Fixing Colors with Color Complements
Understanding how to work with color over large areas is sadly lacking in most finishers' training and indeed many designers are at a loss when confronted with anything outside of drapery and fabric . Painters are prone to blame the paint store for colors that become too bright. Most art schools ignore the beautiful varieties of earth colors so the artist is at a loss when confronted with a seemingly dull pigment that becomes alive over a large area. Very little is written for the decorative finisher who has to work with broad areas of color instead of concentrated patches.
Understanding how to adjust color in paint or glazes is key and my goal is to show that there is no mystery to color, just certain tricks you can use to control it. This article will concentrate on using a color wheel and focus on use of color complements to reduce the brightness of a particular color or pigment without making it darker.
||Dean's book is now available at both Amazon and at this website
I try to teach color theory with a minimum of technical terms, but it is just about impossible without lapsing into some common and uncommon words to describe color. Many of these terms are used in everyday language but I think in the most part incorrectly. It is necessary to have an agreement about definitions so that confusion is kept (at least) to a minimum.
These additional terms are used to describe the three elements of color:
- TINT - Hue (color) lightened with white. Various lighter or darker shades of a color.
- SHADE - Hue (color) darkened with black or neutral earth color.
- TONE - Color plus black and/or white
- HUE - The technical name for color. Also describes the position of a color on a classic color wheel and is used to name the color. Yellow, Orange, Red for example.
- VALUE describes the lightness or darkness of a color—its position on a scale from white to black. Paint companies measure this as the light reflective value or LRV percentage.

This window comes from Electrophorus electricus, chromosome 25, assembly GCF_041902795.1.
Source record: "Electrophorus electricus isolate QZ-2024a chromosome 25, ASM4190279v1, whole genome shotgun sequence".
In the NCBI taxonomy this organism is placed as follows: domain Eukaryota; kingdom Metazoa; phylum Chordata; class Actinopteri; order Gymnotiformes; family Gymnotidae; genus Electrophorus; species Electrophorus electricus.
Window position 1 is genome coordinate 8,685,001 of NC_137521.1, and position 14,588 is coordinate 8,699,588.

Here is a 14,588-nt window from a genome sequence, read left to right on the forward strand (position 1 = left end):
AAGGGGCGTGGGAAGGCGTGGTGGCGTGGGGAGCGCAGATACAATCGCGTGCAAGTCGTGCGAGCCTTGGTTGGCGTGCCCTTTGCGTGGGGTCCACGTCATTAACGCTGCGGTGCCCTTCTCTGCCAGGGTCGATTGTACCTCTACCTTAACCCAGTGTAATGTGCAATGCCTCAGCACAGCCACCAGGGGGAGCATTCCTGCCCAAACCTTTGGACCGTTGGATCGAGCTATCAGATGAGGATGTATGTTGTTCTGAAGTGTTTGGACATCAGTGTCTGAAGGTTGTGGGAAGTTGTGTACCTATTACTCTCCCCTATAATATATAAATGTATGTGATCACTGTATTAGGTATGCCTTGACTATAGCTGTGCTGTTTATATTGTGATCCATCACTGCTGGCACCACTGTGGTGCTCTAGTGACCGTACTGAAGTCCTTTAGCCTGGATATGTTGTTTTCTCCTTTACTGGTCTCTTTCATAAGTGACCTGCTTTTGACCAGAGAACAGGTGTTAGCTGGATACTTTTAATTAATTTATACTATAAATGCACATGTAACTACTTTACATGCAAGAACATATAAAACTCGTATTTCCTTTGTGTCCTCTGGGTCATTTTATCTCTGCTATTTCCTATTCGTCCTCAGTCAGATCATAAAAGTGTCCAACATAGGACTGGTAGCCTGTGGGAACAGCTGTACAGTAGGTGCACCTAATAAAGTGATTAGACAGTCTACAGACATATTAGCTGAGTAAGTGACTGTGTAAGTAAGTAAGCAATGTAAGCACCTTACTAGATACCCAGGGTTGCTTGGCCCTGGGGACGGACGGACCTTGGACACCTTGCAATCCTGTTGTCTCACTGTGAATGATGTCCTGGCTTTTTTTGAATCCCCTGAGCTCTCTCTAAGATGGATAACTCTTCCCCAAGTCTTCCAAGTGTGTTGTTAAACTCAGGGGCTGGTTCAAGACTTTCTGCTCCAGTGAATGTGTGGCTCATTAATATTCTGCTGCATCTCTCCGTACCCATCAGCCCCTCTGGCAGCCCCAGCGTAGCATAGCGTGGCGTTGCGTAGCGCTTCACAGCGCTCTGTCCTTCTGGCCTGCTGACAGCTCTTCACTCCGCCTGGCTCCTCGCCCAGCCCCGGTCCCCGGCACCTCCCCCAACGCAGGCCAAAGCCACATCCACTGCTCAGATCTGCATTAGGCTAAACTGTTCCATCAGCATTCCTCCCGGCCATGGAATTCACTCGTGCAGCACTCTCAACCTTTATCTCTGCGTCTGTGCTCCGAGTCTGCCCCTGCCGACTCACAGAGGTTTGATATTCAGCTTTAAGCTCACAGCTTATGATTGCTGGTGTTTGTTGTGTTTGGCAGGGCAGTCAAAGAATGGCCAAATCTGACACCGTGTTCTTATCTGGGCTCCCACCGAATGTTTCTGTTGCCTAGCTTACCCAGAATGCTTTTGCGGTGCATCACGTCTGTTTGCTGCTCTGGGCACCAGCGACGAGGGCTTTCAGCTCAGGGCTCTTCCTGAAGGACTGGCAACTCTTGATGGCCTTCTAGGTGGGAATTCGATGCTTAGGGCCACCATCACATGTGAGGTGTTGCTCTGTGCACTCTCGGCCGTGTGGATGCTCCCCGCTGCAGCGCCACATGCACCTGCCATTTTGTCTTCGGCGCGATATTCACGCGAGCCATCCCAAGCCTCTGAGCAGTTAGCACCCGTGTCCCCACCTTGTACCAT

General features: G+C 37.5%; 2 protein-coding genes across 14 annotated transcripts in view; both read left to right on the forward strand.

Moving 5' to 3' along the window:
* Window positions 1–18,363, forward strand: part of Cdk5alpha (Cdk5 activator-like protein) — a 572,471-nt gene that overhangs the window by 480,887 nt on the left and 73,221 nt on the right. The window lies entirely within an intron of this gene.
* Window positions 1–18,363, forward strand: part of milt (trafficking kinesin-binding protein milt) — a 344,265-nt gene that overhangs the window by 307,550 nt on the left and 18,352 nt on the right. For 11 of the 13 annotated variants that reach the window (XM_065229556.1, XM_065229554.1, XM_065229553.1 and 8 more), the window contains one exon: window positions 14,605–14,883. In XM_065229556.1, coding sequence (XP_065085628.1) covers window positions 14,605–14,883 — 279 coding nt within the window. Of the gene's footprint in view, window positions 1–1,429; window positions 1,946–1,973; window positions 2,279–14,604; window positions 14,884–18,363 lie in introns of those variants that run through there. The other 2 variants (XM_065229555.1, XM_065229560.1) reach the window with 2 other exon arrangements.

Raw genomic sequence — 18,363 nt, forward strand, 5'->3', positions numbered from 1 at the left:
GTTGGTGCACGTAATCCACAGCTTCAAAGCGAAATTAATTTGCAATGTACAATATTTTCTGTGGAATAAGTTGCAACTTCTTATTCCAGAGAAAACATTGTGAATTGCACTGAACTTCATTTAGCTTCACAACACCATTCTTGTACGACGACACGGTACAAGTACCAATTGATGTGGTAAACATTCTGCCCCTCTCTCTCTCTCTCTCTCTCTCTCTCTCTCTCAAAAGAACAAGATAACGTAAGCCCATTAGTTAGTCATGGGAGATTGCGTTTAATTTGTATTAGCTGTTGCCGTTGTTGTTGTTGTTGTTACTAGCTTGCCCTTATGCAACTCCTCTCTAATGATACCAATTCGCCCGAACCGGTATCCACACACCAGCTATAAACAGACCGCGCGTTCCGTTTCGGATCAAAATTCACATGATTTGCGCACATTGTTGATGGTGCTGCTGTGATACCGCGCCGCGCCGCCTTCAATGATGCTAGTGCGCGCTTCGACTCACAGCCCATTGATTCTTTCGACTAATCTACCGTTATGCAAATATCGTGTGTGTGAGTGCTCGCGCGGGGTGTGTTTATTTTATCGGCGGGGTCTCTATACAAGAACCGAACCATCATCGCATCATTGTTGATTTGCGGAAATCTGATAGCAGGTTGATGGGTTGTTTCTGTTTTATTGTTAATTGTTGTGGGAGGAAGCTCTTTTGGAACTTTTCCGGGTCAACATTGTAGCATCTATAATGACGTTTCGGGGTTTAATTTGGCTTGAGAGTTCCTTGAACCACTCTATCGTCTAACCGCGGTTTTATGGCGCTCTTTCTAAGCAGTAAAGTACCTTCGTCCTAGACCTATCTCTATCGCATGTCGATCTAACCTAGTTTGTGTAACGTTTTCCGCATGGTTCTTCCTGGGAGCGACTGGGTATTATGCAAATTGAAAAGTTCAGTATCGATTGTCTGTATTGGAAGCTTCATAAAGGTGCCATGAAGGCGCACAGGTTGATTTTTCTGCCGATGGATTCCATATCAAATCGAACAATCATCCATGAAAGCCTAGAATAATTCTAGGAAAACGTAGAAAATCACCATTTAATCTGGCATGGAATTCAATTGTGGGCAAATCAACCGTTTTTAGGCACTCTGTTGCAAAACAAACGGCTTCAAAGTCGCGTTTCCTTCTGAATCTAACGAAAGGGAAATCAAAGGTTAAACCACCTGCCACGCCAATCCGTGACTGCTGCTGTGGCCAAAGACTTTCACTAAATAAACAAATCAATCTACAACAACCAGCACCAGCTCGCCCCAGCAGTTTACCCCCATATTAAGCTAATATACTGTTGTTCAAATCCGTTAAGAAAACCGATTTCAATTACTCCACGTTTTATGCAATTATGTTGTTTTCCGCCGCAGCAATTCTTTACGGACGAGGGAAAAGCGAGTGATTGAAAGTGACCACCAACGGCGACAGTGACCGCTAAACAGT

- INTENSITY - (sometimes called chroma) refers to the brightness, saturation and impact of a color.
The Color Wheel
The color wheel is not used so much to represent paint colors as it is to identify color families and their relationships. The most common wheel has twelve colors where related colors are placed closely together and complementary colors are directly opposite.
Adjusting Paints :
About 90% of the work we do with colors is to adjust a paint or glaze color to suit a client. Everybody has had jobs where the selected color becomes too bright when used to color a glaze or one of the pigments used to make the color ( 1 drop of red oxide for example) does not become apparent until it is seen over a large surface. The pigments that are used to color paints are the glycol-based Universal Tint Colorants (UTC’s) that are known under various trade names such as Cal-tints, Tints-all, Pro-Line, All-tint, etc. As the trade names imply, these are usually used to tint a color, not be the color. Another popular UTC from Germany is the very strong MIXOL pigment line. Most glazes can be colored with UTC's but not the so-called glaze extenders which need paint in them to help them cure. The safest bet for these is to color them with artist colors and/or house paints. Of course that is acrylic/latex/vinyl colors for water-based products and artist oils, alkyds, japan paints, etc. for oil-based materials. Those little craft paints that I know you all have can be considered to be good quality acrylic house paints and are not bad for coloring water-based glazes.
We need at least 3 square feet of a color to really be able to see it. When a color is picked from small chips at the paint store, it rarely turns out to be the one that a person has in mind for the room: that is because color intensifies with area.
Yellow , blues, oranges, etc., become too bright and we must tone them down and take the brightness or intensity out of them without making them darker.
We do this by adding the color's complement in small quantities.
About Complementary Colors